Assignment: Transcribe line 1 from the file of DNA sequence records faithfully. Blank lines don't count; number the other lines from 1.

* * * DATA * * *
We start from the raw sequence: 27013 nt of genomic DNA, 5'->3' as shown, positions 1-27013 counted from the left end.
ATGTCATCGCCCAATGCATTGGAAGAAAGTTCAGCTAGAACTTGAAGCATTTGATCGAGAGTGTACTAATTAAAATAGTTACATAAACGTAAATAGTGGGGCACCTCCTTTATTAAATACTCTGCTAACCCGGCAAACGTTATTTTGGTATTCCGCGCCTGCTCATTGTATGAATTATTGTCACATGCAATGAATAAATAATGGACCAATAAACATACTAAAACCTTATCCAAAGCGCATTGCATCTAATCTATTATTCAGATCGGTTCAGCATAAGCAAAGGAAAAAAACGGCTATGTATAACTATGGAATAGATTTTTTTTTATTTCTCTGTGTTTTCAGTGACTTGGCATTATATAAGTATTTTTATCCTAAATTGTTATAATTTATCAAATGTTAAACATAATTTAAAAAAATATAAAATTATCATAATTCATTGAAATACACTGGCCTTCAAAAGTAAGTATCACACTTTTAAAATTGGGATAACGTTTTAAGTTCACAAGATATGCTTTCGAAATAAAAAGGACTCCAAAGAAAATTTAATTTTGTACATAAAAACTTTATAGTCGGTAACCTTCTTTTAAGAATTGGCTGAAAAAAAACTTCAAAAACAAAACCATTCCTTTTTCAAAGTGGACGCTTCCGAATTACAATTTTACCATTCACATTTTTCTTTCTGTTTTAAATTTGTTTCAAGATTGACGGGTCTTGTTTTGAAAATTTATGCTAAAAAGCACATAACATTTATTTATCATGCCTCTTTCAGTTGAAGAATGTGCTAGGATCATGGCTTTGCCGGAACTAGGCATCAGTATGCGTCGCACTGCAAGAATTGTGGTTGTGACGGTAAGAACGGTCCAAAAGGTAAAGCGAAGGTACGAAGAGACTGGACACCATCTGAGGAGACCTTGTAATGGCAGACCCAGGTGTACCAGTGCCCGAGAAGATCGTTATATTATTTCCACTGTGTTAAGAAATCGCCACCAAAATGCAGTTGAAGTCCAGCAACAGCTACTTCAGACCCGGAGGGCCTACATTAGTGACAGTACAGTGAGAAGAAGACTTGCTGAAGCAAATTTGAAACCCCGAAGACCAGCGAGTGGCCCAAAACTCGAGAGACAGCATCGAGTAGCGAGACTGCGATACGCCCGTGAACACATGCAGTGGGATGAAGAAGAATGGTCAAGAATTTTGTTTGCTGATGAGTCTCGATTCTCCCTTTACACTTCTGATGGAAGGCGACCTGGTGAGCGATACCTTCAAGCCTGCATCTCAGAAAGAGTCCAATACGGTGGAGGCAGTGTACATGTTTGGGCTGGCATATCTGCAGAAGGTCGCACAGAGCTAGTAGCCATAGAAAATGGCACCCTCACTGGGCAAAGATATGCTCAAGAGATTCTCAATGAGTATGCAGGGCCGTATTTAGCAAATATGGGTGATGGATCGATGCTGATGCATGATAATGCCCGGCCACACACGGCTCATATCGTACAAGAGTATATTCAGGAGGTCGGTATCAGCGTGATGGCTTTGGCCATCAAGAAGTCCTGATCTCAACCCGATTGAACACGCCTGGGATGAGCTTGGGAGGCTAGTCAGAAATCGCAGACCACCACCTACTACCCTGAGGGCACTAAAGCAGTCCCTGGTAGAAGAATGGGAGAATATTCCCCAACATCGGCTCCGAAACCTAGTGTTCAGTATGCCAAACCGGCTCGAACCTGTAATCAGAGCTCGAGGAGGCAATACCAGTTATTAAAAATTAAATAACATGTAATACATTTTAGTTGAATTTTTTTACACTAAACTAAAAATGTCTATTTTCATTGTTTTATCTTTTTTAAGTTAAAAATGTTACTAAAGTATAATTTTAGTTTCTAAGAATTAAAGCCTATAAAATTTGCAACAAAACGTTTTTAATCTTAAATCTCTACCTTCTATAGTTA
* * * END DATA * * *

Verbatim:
We start from the raw sequence: 27013 nt of genomic DNA, 5'->3' as shown, positions 1-27013 counted from the left end.